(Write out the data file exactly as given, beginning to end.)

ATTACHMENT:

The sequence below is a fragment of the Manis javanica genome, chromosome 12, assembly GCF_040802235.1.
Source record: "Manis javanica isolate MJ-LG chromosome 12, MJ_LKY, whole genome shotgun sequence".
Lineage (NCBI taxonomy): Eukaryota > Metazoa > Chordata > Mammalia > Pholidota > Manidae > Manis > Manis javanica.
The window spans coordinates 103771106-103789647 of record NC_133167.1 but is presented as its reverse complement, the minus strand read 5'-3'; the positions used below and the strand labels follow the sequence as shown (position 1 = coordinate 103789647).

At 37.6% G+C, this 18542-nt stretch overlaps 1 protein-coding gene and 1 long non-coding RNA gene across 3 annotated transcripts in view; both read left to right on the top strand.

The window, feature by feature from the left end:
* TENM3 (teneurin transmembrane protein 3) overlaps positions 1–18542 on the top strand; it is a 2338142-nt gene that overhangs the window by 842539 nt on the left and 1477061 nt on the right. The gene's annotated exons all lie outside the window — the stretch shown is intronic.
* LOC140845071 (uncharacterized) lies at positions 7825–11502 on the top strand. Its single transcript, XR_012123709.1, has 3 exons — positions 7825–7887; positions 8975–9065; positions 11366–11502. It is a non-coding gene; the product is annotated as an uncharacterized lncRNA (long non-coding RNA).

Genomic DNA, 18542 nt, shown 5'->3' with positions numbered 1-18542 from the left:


The sequence below is a fragment of the Manis javanica genome, chromosome 12, assembly GCF_040802235.1.
Source record: "Manis javanica isolate MJ-LG chromosome 12, MJ_LKY, whole genome shotgun sequence".
Lineage (NCBI taxonomy): Eukaryota > Metazoa > Chordata > Mammalia > Pholidota > Manidae > Manis > Manis javanica.
The window spans coordinates 103771106-103789647 of record NC_133167.1 but is presented as its reverse complement, the minus strand read 5'-3'; the positions used below and the strand labels follow the sequence as shown (position 1 = coordinate 103789647).

At 37.6% G+C, this 18542-nt stretch overlaps 1 protein-coding gene and 1 long non-coding RNA gene across 3 annotated transcripts in view; both read left to right on the top strand.

The window, feature by feature from the left end:
* TENM3 (teneurin transmembrane protein 3) overlaps positions 1–18542 on the top strand; it is a 2338142-nt gene that overhangs the window by 842539 nt on the left and 1477061 nt on the right. The gene's annotated exons all lie outside the window — the stretch shown is intronic.
* LOC140845071 (uncharacterized) lies at positions 7825–11502 on the top strand. Its single transcript, XR_012123709.1, has 3 exons — positions 7825–7887; positions 8975–9065; positions 11366–11502. It is a non-coding gene; the product is annotated as an uncharacterized lncRNA (long non-coding RNA).

Genomic DNA, 18542 nt, shown 5'->3' with positions numbered 1-18542 from the left: